Walt Disney Co. named Hugh Johnston as chief financial officer, bringing in an experienced consumer-products leader at a time when it’s seeking a successor to current Chief Executive Officer Bob Iger.
Johnston, 62, currently vice chairman and CFO of PepsiCo Inc., starts on Dec. 4, the company said in a statement on Monday.
With the hire, Disney gets a seasoned executive with a deep resume who has played key roles in operations and M&A, as well as finance, at one of the world’s best-known brands. Iger, Johnston’s new boss, returned to Disney a year ago after his successor was ousted and has a contract running through 2026.
“Hugh has had a strong track record,” Citigroup analyst Filippo Falorni said in an email. “He has strong operational experience, which could serve the Walt Disney Co. well as CFO and potentially CEO down the line.”
Disney’s former CFO, Christine McCarthy, stepped down in June, taking a medical leave of absence. She was replaced on an interim basis by Kevin Lansberry, the CFO of Disney’s theme parks division, who is returning to the role.
The Burbank, California-based company has been struggling with a migration of viewers away from traditional TV channels and ongoing losses in its streaming services such as Disney+.
Iger has said he’ll consider divesting traditional channels, like ABC, and is looking for a strategic investor for ESPN, the company’s sports TV business. He has also announced plans to acquire Comcast Corp.’s one-third stake in the Hulu streaming service — a deal that will cost at least $8.61 billion.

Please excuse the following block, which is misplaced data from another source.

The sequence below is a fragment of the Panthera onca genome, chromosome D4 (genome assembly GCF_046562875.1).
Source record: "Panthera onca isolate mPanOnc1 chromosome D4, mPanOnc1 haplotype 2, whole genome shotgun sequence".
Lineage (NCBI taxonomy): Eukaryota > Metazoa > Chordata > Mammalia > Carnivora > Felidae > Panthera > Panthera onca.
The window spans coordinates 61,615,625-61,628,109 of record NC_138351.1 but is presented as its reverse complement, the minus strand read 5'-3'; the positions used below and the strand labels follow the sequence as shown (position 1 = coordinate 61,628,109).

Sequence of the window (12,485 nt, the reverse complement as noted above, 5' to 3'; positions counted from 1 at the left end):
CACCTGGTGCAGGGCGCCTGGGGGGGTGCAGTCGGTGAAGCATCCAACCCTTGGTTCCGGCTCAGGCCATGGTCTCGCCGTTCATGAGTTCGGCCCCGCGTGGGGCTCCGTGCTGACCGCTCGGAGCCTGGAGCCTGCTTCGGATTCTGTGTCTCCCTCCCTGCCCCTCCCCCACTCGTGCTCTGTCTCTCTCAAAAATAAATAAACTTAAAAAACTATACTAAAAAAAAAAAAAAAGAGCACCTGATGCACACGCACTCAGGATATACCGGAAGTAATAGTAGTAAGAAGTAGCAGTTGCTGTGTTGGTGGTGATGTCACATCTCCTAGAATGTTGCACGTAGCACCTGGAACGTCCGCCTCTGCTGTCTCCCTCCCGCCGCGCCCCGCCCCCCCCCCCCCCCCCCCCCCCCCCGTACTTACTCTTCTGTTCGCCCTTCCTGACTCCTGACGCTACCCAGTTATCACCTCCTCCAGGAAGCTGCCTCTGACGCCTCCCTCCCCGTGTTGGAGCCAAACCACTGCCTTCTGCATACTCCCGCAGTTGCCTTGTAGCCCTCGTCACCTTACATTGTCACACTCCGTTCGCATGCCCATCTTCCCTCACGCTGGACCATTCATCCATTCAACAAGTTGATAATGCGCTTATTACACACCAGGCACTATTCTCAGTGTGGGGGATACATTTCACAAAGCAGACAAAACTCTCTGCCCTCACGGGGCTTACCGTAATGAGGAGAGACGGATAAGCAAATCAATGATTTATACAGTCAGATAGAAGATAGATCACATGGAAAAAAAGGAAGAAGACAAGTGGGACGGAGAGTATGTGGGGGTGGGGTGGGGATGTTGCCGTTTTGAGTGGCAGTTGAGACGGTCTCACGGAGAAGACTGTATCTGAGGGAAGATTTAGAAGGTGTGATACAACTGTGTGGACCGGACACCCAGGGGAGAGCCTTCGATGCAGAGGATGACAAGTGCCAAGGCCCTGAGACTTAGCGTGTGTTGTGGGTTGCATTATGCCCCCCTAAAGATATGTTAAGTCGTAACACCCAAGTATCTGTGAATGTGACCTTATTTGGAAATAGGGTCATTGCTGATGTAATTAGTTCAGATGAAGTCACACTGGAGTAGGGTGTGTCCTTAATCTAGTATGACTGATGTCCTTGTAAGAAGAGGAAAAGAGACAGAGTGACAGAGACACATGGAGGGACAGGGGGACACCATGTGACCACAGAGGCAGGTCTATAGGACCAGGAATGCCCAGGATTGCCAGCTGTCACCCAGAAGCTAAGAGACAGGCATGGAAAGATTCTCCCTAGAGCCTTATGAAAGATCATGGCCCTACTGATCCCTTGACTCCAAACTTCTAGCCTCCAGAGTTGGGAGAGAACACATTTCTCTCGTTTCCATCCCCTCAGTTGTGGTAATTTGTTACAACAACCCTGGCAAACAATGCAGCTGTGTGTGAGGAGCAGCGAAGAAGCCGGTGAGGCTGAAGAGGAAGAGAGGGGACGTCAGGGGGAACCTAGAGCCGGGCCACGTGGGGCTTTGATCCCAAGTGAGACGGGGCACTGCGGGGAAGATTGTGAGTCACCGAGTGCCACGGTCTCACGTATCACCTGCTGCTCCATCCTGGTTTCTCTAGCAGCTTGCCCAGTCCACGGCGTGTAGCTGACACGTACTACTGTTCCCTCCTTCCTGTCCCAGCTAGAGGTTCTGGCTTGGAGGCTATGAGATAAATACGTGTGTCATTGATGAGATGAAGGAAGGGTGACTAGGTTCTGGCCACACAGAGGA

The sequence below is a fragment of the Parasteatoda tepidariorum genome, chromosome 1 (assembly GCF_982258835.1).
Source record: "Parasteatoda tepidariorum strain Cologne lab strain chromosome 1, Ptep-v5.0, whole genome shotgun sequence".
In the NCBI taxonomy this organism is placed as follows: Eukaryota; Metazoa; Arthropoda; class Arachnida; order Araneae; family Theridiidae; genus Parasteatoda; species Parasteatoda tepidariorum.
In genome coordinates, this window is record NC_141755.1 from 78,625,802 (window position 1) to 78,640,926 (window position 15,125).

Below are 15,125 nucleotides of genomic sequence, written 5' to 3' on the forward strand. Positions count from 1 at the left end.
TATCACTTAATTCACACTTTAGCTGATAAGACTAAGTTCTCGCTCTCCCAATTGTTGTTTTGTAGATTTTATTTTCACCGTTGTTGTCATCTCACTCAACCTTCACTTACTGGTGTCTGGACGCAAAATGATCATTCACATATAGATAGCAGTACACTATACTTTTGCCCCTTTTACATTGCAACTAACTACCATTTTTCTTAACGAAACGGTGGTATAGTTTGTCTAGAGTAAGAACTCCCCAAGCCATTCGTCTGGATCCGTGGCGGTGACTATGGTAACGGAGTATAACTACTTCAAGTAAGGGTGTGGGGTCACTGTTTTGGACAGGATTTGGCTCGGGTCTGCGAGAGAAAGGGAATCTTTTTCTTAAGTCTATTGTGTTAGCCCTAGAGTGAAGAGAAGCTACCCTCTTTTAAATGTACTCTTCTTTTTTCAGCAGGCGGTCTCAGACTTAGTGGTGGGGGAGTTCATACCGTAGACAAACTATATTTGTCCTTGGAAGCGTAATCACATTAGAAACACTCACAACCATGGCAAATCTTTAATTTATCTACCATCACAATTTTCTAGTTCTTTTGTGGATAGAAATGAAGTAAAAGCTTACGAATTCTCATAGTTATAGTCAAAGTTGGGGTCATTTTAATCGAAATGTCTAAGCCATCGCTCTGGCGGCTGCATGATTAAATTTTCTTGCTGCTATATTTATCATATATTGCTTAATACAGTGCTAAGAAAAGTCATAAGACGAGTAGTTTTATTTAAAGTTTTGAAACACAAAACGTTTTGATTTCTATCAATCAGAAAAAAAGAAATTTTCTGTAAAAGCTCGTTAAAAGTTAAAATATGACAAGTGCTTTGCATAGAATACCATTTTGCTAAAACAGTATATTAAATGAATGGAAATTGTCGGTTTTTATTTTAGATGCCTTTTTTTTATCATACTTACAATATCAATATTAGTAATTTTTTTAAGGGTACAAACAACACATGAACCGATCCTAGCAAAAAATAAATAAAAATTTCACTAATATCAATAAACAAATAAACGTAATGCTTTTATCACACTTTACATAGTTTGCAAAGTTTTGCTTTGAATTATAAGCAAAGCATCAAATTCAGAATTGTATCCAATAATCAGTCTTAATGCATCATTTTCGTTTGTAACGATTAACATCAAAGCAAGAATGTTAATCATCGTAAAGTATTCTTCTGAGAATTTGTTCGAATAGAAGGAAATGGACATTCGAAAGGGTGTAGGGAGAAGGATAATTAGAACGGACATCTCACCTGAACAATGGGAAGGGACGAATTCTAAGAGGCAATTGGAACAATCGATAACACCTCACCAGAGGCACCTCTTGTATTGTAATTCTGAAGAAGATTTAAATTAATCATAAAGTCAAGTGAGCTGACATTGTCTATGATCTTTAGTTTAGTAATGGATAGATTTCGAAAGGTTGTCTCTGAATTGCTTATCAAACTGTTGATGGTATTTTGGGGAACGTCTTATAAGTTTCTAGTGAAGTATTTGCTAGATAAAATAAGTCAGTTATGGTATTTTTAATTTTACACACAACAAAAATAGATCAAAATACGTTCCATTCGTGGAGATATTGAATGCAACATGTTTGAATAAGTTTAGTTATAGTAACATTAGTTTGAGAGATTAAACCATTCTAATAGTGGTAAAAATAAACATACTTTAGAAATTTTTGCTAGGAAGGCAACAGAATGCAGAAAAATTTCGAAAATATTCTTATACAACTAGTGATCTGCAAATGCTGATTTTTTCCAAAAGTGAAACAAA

Johnston will be paid a base salary of $2 million and a bonus. He’s also getting a one-time signing bonus of $3 million and a stock award of $14 million.
“Hugh’s well-earned reputation as one of the best CFOs in America and his wealth of leadership experience in both financial and operational roles overseeing a diverse portfolio of top global brands make him a perfect addition to Disney’s senior leadership team,” Iger, 72, said in the statement.
The executive, who first joined Pepsi as a business planner in 1987, has held numerous jobs at the company, including leading its e-commerce division and its Quaker Oats business in North America.
Succession at Disney has been a fraught process. Numerous potential successors to Iger have left, and the February 2020 appointment of Bob Chapek as CEO ended after two and a half years with his ouster amid acrimony among divisional executives.
Shares of Disney were little changed at $84.79 at midday in New York. The company is scheduled to report quarterly results on Nov. 8.